A clearly frustrated Norrie ended up attempting to rein the discussion back in by pointing out that the whole payment for a pool and its accompanying infrastructure could not be debated without a feasibility study.

“We can go around for hours doing this, and do ‘what ifs’ and ‘buts’… but I support the $15,000. I think we can find that, to find out if it’s even feasible, and the public might say, ‘No F-ing way,’ and that’s it,” he said.

In response to a question posed by Deputy Mayor Brian Calver, Pinnell pointed out again, “The last Council awarded the Aquatics Committee $75,000 for drawings. This Council denied that.”

“There was a comment that this is a luxury item,” Pinnell went on, disheartened. “It’s not a luxury item. It is a quality of life item. It’s the quality of life for our residents. Whatever we do today is only going to shorten up what we do in the future because, guys, this Council is not going to see a shovel on the ground for this. There’s so much work to be done on this.”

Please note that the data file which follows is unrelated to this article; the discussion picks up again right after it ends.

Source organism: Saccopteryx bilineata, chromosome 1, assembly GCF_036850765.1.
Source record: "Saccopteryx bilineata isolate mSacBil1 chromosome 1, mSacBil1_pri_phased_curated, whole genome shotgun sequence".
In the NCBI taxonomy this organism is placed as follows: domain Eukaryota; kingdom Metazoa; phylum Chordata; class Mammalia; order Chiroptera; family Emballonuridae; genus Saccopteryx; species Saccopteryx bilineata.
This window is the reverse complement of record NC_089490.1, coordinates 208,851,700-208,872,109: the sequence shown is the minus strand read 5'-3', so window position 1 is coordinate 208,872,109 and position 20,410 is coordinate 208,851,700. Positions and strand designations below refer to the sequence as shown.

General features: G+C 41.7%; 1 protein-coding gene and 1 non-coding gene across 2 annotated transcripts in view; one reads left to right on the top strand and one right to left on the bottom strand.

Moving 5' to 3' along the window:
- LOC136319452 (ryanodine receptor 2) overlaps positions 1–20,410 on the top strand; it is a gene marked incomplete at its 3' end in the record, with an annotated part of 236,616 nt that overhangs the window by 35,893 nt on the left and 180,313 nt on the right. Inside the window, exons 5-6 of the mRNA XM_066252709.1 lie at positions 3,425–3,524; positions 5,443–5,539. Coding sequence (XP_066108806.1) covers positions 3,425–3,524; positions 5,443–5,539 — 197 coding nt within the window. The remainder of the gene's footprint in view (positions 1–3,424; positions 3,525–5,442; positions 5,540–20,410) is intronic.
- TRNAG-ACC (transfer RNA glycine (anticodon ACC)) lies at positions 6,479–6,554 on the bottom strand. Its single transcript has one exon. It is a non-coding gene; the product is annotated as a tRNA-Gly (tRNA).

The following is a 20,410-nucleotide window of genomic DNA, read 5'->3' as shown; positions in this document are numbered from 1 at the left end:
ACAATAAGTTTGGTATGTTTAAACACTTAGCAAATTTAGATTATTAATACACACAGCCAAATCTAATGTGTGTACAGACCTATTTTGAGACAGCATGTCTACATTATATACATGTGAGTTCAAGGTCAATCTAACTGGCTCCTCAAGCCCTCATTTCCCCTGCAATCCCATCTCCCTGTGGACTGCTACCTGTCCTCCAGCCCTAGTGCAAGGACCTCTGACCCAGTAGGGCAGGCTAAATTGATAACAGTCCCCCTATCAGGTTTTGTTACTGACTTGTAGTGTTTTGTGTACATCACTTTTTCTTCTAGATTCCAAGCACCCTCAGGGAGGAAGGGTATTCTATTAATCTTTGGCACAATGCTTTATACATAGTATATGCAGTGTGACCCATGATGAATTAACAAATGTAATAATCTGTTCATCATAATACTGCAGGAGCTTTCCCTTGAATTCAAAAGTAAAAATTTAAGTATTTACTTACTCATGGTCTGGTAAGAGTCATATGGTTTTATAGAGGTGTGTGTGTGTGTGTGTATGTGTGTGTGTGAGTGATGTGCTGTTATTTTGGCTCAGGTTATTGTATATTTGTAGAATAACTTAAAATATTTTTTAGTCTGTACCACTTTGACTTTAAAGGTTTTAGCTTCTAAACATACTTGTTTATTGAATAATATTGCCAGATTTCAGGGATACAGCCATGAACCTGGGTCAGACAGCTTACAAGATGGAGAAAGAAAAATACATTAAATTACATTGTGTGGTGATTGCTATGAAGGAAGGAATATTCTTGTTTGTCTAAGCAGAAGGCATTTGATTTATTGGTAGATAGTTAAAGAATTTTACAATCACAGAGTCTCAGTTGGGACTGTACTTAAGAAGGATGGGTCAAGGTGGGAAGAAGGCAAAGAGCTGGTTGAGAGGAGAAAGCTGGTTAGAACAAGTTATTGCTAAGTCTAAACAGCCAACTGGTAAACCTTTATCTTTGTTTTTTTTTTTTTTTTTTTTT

“Councillor Schenk asked how much the pool is going to cost,” Pinnell continued pointedly. “I don’t know: that’s why I’m asking for $15,000, so we can find out what it’s gonna cost.”

When the question was finally called, Pinnell requested a recorded vote. But before that could happen, Schenk, clearly struck by and acknowledging Pinnell’s comments on quality of life, launched into another prolonged discourse on his own reasoning for not supporting the feasibility study. This was followed by another round of reasonings and questions about the full pool cost from the rest of Council.

Eventually, the vote was allowed to proceed. Predictably, only Pinnell and Norrie supported the motion to earmark $15,000 to update a pool feasibility study to be funded through general reserves.

A discussion about the future mandate of the Aquatics committee followed, during which Pinnell reminded Council, “Aquatics is for everybody, not just for kids… [but] with the amount of open water that we do have in our County, which is phenomenal, every kid does need to learn how to swim… Everybody needs to be able to swim.”

The Lifesaving Society, an over 125-year-old charitable organization working to prevent drowning and water-related injury in Canada, would agree; Drowning is the second leading cause of preventable death in Canada for children under the age of 10, and according to the group’s mandate, “Basic swimming ability is a fundamental requirement in any meaningful attempt to eliminate drowning in Canada and teaching young children basic survival swimming skills can have a life-long immunization effect against drowning.”

The Lifesaving Society strongly encourages parents to enrol their children in swimming lessons, but the people of Napanee will need to look elsewhere for such lessons for the foreseeable future.